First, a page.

Discovery of Ancient Trees in our local area

Blake Ludwig with ancient grand oak

On Saturday 29 October, I organised an Ancient Tree walk. The goal was to introduce people to one of our ancient oaks and to share what I’ve learned about the Woodland Trust’s Ancient Tree register.

Gathering at the Donnington Castle car park, 11 of us walked past the castle towards Snellsmore, where we found the twisted oak nestled in a patch of bramble and nettle. At first glance it’s unassuming, and you could be excused for not noticing it. But on closer inspection we could begin to take in how old and grand it actually was. 

Together we measured its girth to be 5.8 meters, which helps clarify it as an ancient oak tree. It has other tell tale signs, such as fallen limbs and dead wood in the canopy, bracket fungi, and lichen growing in its branches. 

The bark of the tree is quite rough, and it’s obviously grown over some parasite around much of its base. 

Our tree has been pollarded sometime in the past, as instead of a singular straight trunk, it has many branches, each looking as large around as a younger veteran oak.

Standing beneath the tree, circling the trunk and looking up we get a feeling of something weighty, strangely comforting and quite old. Spanning a life over 400 years, perhaps 500? This tree has perhaps witnessed the civil war.

I think our group were all quite surprised and excited to learn about this oak. I’m hopeful that some will bring friends here again to visit and share the experience.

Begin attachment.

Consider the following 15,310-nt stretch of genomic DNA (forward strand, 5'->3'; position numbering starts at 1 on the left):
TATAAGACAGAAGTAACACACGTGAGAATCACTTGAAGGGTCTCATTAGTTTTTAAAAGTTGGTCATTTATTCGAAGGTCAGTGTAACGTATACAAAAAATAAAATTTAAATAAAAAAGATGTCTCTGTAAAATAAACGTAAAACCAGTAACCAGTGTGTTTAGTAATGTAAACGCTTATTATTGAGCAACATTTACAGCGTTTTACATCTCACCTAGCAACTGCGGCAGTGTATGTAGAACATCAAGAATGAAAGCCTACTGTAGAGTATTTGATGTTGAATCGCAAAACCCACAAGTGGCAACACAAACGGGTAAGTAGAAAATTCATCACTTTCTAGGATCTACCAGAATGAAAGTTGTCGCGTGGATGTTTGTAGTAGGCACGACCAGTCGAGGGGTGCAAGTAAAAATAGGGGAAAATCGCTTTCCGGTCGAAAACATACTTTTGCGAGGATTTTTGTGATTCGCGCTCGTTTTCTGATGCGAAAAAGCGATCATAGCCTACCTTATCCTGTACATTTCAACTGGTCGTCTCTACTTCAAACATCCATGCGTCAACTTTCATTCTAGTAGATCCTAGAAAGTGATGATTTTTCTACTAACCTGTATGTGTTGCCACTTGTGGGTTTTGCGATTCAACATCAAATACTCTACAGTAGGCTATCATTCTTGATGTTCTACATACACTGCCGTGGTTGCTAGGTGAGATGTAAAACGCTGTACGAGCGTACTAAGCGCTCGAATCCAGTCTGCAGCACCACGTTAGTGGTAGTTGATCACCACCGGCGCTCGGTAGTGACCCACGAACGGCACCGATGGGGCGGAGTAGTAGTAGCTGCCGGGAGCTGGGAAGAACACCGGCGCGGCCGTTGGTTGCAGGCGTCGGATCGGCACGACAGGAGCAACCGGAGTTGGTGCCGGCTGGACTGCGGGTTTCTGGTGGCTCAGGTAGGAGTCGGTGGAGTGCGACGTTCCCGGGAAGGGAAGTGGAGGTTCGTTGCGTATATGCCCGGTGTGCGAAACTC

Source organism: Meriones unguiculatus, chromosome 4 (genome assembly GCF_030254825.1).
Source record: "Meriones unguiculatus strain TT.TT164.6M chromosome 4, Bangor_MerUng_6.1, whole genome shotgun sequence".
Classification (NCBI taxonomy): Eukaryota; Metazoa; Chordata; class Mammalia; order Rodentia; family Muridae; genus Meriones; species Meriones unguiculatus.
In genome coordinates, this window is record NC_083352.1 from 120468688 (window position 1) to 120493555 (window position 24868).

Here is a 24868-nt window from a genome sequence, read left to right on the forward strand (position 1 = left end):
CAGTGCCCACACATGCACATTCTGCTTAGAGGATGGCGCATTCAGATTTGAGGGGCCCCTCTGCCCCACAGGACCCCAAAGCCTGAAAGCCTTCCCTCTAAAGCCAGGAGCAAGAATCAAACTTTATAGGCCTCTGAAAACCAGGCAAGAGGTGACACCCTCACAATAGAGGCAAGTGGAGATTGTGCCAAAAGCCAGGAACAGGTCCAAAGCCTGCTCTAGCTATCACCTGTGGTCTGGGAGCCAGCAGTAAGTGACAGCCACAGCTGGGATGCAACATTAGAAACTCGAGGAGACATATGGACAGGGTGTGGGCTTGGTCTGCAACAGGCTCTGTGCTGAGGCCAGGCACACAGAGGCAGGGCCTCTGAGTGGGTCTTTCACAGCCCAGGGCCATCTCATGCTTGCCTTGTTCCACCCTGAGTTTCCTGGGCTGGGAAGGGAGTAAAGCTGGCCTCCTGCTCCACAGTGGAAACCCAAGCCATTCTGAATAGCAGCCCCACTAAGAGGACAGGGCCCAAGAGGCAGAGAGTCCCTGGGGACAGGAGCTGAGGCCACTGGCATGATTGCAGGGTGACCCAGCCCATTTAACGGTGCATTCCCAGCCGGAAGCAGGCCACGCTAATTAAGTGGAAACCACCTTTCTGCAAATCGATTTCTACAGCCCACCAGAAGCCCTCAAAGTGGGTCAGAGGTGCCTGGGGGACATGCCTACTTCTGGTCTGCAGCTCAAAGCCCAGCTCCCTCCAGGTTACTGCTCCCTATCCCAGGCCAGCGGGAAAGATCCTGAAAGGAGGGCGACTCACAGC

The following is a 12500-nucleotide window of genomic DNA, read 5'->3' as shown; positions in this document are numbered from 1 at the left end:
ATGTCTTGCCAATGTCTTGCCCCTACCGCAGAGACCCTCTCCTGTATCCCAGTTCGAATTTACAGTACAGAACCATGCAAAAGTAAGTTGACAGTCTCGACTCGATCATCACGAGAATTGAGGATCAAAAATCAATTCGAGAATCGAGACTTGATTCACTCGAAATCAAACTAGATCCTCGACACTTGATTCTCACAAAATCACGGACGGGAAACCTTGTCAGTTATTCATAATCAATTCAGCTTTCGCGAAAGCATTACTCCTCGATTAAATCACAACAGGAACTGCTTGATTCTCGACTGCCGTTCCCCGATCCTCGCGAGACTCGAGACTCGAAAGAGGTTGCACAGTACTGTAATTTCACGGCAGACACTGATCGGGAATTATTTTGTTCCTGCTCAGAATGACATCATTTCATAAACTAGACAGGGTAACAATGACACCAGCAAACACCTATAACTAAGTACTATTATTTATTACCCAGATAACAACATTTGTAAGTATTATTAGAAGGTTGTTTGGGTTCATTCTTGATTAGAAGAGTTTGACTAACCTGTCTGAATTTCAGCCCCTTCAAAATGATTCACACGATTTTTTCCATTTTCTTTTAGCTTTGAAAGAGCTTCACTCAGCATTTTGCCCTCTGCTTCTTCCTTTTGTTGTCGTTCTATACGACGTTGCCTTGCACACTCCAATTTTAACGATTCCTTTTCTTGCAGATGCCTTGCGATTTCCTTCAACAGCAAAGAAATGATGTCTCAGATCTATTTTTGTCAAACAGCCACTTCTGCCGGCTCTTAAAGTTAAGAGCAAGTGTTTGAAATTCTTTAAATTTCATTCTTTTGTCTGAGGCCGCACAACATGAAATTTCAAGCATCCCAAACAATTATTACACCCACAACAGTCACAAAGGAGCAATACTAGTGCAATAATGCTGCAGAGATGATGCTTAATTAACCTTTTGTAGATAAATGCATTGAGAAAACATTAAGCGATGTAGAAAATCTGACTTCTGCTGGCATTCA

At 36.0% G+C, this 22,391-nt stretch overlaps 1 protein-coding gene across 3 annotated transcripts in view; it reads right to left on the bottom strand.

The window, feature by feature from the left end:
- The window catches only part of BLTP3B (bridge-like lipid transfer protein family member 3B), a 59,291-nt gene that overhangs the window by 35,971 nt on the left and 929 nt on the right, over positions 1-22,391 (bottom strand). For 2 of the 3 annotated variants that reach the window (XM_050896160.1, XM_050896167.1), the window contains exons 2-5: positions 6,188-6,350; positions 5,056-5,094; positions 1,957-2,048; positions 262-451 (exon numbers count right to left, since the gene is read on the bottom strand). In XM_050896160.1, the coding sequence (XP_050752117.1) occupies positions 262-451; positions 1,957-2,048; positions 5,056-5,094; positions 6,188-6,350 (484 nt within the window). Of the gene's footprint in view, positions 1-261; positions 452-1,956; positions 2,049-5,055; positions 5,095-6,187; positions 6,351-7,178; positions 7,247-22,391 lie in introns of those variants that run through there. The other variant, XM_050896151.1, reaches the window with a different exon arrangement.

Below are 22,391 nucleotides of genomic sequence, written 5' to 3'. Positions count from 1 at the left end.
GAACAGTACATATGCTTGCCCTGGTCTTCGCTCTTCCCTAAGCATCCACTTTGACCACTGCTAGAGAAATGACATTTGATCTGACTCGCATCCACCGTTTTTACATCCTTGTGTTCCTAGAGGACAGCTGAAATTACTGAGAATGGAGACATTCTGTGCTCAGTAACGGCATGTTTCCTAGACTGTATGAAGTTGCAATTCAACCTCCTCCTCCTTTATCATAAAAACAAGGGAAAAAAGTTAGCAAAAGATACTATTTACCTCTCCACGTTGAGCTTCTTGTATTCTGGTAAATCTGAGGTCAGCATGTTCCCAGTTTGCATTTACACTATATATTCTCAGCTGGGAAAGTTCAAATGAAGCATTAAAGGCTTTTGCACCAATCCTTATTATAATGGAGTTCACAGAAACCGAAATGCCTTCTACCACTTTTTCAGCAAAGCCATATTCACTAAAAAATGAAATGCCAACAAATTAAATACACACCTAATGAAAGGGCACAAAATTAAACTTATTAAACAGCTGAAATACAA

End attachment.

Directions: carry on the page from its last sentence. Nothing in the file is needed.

As well as admiring and revering such ancient trees we can also map them to help protect them from development.

Ancient Oak people admiring

Woodland Trust Inventory

Recently the Woodland Trust released a report calling for more protection of our ancient trees as we are learning to better appreciate what a key part they play in providing a habitat for other species and helping to maintain our ecosystem.
There is a good article on The Guardian here that explains “Despite their functions as carbon sinks and wildlife havens, there is no protection for ancient or veteran woodland unless it has been found to harbour other rare wildlife, or if it is subject to a tree protection order or is sited in a legally protected wildlife area. An estimated 20% of ancient and veteran trees are in such areas, so most have no legal protection.”

I hope that you will feel inclined to explore the Woodland Trust Inventory and visit trees in your own area, and then to also learn to how record old trees you come across on your rambles. 

Maybe in this way we can better protect these old remaining gems in the woods.

You can read more about the Woodland Trust inventory and read notes about how to record your own trees on their website here.

To the right is a screenshot of our oak on the Woodland Trust’s Ancient Tree Inventory map. It is a Pedunculate Oak or common English Oak (Quercus robur) with Tree id number 53657.

When you click on the white box, it takes you through to photos of the tree and comments made by visitors to it.


Good luck finding and logging ancient or veteran trees in your area.

Please comment below if you find any in West Berkshire and surrounding areas so we can visit them as well.

Blake Ludwig
Newbury Friends of the Earth


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